İstanbullus take me for a local. Waiters bring me Turkish menus and three to four people stop me every day for directions or to sign petitions. I’m often offered flyers for English lessons, and once I was stopped by a reporter with a big fuzzy microphone and his cameraman. The disappointment is mutual but the surprise is one-sided when I say, “Sorry, I don’t speak Turkish.”
But this is a city where no one seems to mind if you don’t speak the language. One description of the Ottoman Empire said İstanbul was “a fabulous melting pot of nationalities. On its streets people spoke Turkish, Greek, Armenian, Ladino, Russian, Arabic, Bulgarian, Romanian, Albanian, Italian, French, German, English and Maltese,” and it seems this tradition is strong. The guys in the sandwich shops will pull out two words of English (Cheese? Tomato?). Even without a common language, people are willing to communicate. They’ll use gestures to help you understand (Stay on the bus! It’s not your stop!!). People are willing to help, to meet you halfway, or more if necessary.
I went into a corner store and asked for “Palmitas evim” which is not Turkish patlamış mısır (nor Spanish palomitas!) but it did include the Turkish word evim – “my home”. By great goodwill the shopkeeper made the necessary mental leap and found what I wanted: a bag of kernels to pop at home.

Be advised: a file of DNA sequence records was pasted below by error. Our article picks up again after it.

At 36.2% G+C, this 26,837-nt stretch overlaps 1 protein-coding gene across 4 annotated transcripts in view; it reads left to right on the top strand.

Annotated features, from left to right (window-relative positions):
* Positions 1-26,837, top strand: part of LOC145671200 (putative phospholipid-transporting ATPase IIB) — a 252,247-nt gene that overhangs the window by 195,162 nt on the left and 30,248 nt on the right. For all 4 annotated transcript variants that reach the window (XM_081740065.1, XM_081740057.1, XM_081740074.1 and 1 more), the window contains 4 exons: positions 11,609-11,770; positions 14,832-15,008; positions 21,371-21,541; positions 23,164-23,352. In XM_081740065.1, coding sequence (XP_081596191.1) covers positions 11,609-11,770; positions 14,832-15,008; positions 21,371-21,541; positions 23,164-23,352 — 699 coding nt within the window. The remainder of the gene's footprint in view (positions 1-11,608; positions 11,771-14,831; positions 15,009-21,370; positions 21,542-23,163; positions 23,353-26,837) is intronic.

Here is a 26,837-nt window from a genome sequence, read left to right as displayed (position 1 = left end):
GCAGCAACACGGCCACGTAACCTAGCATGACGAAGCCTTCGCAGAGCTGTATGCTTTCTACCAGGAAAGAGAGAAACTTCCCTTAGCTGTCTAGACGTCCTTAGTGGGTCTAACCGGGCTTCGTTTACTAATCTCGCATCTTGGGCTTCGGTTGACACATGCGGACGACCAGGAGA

My school offers beginner Turkish classes for new foreign teachers. Every Sunday afternoon from 3 to 6, we join Mustafa Bey in room 41. It was so useful to learn numbers! It opened up a whole world of prices, times, dates and addresses. Besides the consonantal and vowel harmony of Turkish, I’ve learned the months, (April, Nisan), days (Sunday, Pazar) and some animals (lion, aslan – the name of the lion from The Chronicles of Narnia!)
It’s easy to use or recognize new words immediately. I recently had my first completely Turkish conversation when I got some takeaway pilav – exactly like the dialogues we practice in class! Maybe my local disguise is up as soon as I open my mouth, but polite exchanges are part of the daily routine. It’s nice to reply to neighbours, drivers and shopkeepers when they ask how I am or say good morning or good evening.
İyi akşamlar! !
Karatahta (Blackboard) by Aydan Murtezaoğlu